Another year of child abuse is just ending here in the affluent, educated, ambitious precincts of American Jewry. I refer, of course, to the culmination of the annual college-admissions process, which has become an ugly obsession for parents in the chattering classes like me.
During the last week in March and the first two of April, high school seniors are learning either on-line or in the old-fashioned mail whether they have become the new kind of Chosen People - those admitted by elite colleges. A favorable result brings these teenagers and their parents a transitory triumph, followed by the first normal breathing in months. An unfavorable answer leaves them feeling failed and bereft.
It is true that not only Jews partake in this particular form of collective insanity, and yet because Jews are justly renowned for their commitment to education as the ladder of upward mobility, and because Jews are disproportionately represented at the top levels of academic achievement, we also bear more than our share of blame for the cynical travesty we have made of meritocracy.
Once upon a time, back before World War II, American Jews were the losers in the college-admissions racket, the ethnic and religious outsiders restricted by anti-Semitic quotas from the Ivy League and its ilk. The grandeur of City College in New York, the so-called "poor man's Harvard," reflected two fierce necessities. The smartest Jews went to City because they couldn't afford the top private schools, and those schools would only take a token number of them anyway.
AFTER THE war and the revelation of the Holocaust, America could no longer morally sustain its homegrown bigotry, and in short order the barriers to Jews in hospital staffs, social clubs, tony neighborhoods and top colleges began to topple. While the concept of merit as measured by standardized tests was propagated, most importantly by two consummate WASPs - James Conant, president of Harvard, and Henry Chauncey, founder of the Educational Testing Service - Jewish students figured heavily among the method's beneficiaries.
With na ve faith, Jews accepted the premise that the SAT test was a scientifically irrefutable measure of intellectual talent. (Even though all the test actually claimed to predict was academic performance in the freshman year, and it wasn't so great at that, either.) The vigorous Jewish opposition to using race as a factor in college admissions, as litigated in the Bakke case before the Supreme Court in 1978, depended on a belief that merit could indeed be reckoned by standardized tests.
But even before the Bakke case, there was a more, let us say pragmatic, view of merit taking hold among American Jews. It was Stanley Kaplan of Brooklyn who launched the first SAT-prep class, defying the Educational Testing Service's dogma that its exam was resistant to all forms of cramming. Kaplan proved right, and so was born the test-prep industry that now measures well into the hundreds of millions of dollars annually.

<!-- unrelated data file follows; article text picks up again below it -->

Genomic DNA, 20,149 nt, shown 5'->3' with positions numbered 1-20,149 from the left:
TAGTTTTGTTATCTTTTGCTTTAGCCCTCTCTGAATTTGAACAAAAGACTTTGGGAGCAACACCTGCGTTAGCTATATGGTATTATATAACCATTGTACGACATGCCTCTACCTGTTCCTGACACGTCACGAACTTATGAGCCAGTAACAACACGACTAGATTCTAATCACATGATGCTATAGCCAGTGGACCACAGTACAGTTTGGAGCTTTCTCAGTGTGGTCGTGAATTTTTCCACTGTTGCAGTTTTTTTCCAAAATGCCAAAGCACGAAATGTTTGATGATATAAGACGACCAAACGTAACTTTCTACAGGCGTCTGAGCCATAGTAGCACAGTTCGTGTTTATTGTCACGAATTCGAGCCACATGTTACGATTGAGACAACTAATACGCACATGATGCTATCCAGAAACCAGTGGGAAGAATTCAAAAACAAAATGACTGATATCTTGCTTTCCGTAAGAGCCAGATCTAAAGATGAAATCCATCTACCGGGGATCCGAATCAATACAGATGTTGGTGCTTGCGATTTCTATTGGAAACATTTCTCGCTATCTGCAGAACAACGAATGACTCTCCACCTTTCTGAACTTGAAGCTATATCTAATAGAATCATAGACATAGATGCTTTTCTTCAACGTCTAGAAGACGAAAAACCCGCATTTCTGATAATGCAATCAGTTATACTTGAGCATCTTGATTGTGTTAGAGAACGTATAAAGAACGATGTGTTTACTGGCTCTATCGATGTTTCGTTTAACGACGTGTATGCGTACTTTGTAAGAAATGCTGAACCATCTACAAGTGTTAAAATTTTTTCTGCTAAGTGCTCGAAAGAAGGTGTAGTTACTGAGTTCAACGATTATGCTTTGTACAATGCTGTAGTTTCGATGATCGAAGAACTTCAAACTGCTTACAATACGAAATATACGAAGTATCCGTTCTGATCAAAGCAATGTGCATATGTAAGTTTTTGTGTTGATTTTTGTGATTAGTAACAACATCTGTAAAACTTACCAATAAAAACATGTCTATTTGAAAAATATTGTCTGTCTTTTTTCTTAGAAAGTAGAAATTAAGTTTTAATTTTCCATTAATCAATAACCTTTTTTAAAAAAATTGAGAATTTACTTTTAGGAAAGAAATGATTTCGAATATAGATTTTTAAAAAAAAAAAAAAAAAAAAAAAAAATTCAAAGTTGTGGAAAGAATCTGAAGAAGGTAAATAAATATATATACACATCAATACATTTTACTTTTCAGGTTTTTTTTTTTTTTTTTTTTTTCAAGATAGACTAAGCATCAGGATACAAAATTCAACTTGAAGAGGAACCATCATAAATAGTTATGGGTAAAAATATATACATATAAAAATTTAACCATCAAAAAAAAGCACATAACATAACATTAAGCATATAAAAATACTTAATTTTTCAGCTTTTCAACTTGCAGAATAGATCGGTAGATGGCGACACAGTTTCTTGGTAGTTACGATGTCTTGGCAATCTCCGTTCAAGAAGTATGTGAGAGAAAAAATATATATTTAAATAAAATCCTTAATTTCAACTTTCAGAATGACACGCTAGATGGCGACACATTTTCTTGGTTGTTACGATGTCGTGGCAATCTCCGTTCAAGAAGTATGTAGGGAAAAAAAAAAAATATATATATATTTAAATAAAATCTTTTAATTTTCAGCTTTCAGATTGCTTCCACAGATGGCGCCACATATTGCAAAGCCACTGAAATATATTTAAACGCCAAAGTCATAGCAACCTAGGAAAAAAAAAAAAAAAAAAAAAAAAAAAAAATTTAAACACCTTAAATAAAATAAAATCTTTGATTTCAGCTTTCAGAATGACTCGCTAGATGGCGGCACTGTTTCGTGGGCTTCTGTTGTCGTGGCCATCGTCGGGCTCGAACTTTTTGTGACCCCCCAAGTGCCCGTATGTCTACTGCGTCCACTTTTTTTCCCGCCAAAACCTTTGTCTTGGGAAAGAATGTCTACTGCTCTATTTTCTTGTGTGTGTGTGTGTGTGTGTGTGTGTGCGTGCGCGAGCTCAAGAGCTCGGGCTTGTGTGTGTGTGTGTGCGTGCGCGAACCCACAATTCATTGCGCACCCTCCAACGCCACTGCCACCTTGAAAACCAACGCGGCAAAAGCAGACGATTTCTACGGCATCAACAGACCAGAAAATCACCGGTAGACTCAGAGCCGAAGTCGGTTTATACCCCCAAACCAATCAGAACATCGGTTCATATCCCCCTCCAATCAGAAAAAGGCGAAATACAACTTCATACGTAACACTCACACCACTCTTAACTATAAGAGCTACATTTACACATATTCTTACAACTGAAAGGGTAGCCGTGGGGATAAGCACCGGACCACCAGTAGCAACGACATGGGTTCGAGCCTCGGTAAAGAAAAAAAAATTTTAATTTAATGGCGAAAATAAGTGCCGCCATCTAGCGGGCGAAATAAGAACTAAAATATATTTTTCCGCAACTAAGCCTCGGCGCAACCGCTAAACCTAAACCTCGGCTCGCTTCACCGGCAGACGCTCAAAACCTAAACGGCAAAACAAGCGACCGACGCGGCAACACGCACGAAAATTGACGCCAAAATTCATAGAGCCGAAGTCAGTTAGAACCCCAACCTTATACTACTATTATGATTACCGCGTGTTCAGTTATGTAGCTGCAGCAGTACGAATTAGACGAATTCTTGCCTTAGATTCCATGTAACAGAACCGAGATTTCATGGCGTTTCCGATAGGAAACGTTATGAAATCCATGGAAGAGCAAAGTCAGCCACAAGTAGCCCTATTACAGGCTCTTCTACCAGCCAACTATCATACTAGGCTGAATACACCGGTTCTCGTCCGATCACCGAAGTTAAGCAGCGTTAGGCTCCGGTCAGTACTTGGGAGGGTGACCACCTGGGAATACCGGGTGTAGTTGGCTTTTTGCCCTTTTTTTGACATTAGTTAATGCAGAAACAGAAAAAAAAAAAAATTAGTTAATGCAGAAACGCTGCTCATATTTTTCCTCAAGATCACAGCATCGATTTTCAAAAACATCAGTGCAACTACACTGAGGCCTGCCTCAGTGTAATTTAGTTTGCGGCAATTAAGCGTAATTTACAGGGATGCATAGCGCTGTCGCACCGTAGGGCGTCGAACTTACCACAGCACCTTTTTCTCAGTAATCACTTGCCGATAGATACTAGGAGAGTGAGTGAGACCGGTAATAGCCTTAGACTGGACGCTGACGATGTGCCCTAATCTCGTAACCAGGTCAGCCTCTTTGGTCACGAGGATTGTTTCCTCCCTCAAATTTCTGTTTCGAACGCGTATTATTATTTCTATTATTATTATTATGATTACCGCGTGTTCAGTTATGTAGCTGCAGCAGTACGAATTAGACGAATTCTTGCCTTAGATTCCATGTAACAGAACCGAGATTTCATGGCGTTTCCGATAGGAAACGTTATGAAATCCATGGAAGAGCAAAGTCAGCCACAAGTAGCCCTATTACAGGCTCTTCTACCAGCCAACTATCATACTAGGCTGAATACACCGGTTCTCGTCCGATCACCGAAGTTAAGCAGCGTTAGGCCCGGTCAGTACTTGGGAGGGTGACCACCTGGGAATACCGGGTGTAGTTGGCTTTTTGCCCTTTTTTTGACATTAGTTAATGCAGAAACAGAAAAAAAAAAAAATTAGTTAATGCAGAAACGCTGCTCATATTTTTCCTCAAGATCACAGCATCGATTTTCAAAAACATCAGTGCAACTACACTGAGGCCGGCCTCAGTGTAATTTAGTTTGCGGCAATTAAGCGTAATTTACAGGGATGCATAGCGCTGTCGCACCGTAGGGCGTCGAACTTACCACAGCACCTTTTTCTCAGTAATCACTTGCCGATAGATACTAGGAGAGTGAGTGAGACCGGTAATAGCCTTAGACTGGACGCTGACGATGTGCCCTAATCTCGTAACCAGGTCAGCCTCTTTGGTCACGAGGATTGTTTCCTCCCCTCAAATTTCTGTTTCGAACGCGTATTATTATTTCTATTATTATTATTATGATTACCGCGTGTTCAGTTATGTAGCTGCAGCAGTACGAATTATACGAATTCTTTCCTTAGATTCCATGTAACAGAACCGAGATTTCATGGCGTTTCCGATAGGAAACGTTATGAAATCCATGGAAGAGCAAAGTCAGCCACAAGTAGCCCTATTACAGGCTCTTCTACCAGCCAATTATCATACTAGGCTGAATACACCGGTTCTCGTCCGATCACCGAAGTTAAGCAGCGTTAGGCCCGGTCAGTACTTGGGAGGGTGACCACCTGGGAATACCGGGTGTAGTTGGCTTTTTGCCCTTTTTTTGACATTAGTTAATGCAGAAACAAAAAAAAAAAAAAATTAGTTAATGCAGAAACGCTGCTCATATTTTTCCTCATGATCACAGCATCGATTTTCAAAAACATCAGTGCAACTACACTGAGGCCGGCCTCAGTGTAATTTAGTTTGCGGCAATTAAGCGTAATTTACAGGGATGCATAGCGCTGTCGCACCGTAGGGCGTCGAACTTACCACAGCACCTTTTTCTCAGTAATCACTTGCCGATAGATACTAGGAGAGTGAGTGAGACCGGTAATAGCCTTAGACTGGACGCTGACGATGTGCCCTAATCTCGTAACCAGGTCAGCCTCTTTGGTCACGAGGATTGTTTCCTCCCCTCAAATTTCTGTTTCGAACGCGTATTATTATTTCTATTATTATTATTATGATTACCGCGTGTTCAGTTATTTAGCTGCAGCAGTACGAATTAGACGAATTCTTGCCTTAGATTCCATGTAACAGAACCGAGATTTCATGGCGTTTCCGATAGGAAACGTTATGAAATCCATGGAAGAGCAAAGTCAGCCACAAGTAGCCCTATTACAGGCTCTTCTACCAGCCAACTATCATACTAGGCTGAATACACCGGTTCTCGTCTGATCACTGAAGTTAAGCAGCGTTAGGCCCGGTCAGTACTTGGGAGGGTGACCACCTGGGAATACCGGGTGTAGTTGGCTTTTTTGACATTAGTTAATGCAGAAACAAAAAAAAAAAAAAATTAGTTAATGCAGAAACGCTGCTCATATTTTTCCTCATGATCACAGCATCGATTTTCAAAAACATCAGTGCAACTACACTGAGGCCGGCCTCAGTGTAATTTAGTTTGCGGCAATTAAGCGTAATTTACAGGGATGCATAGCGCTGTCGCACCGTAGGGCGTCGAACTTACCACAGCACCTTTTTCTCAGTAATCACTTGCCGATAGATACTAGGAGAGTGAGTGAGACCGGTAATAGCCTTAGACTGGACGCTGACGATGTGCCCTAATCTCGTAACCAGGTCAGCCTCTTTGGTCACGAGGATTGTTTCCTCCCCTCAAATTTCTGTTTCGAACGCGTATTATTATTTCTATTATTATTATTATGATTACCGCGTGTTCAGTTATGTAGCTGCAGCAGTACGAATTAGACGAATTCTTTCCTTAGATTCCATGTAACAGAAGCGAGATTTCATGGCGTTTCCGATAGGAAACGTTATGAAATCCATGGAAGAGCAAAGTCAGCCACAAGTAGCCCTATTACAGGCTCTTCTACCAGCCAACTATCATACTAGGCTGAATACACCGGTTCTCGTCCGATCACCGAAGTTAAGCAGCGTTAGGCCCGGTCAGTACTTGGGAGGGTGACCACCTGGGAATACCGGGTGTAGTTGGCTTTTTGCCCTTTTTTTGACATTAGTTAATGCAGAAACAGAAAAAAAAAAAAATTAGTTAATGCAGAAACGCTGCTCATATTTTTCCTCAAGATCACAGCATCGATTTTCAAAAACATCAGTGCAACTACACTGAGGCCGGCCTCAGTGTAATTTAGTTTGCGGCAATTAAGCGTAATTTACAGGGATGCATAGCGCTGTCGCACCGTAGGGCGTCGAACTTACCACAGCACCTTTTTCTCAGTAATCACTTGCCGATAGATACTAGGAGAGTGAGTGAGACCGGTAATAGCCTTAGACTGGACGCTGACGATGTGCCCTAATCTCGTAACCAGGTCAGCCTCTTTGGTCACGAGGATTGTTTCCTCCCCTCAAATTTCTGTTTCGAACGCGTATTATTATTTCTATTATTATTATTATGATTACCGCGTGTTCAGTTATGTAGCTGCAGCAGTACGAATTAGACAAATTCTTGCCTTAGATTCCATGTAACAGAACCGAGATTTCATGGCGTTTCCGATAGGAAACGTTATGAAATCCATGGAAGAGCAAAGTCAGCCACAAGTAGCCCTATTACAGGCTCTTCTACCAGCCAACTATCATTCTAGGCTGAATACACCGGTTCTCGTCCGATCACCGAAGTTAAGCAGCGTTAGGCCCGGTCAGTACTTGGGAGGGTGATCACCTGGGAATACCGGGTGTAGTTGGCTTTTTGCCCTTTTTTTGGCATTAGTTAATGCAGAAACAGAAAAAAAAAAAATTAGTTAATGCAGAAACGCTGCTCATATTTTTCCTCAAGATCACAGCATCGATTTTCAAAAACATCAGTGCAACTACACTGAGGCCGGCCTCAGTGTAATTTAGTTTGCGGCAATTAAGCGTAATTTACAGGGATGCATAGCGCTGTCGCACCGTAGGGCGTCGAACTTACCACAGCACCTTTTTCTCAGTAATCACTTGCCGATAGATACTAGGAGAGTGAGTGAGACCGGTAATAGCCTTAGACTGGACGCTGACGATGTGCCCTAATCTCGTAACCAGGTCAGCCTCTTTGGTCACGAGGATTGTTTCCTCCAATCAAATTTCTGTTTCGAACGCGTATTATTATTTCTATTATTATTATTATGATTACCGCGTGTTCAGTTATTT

If anything, the Kaplan operation has come to seem positively quaint beside the array of highly-paid tutors, consultants and ghost writers who insinuate themselves into every facet of the application process. Unpaid internships, summer courses on college campuses and community service projects are de rigueur for the Jewish high school students of today.
God forbid that anyone might actually take a summer job as a lifeguard. And the thought of delaying college until after military duty or national service, as Israeli young people routinely do? Any such selflessness is beyond the pale of American Jewry, or at least its best and brightest.
Still, as the Who famously put it, the kids are all right. It's the adults who are all wrong. The generations of postwar American Jews, raised on the ethos of merit, have remade themselves into manipulators and insiders of the sort we used to abhor. We are the ones who game the system or lose our hair trying. All the while we pretend that our children, boosted by the advantages we have purchased, are merit incarnate.
Those children have absorbed the lesson from us that youth is not a time to take risks, take chances, possibly fail, maybe learn something from it and certainly wake up alive the next morning. No, youth is the time to perfect yourself. Otherwise you won't get into the Ivy League. And then you won't get into law school or med school or business school. And then, well, certainly, your entire life will be ruined.
Deep down, my cohort of parents know we have bungled this part of child-rearing. We have forgotten, or lost trust in, the way we applied to college. Bought a book of sample SAT questions at Sears. Read it once or twice. Applied to maybe four or five colleges, not the dozen or more typical these days. Went pretty gladly to a state university, if that was the outcome.
And realized that life is long.
The writer is a professor of journalism at Columbia University.
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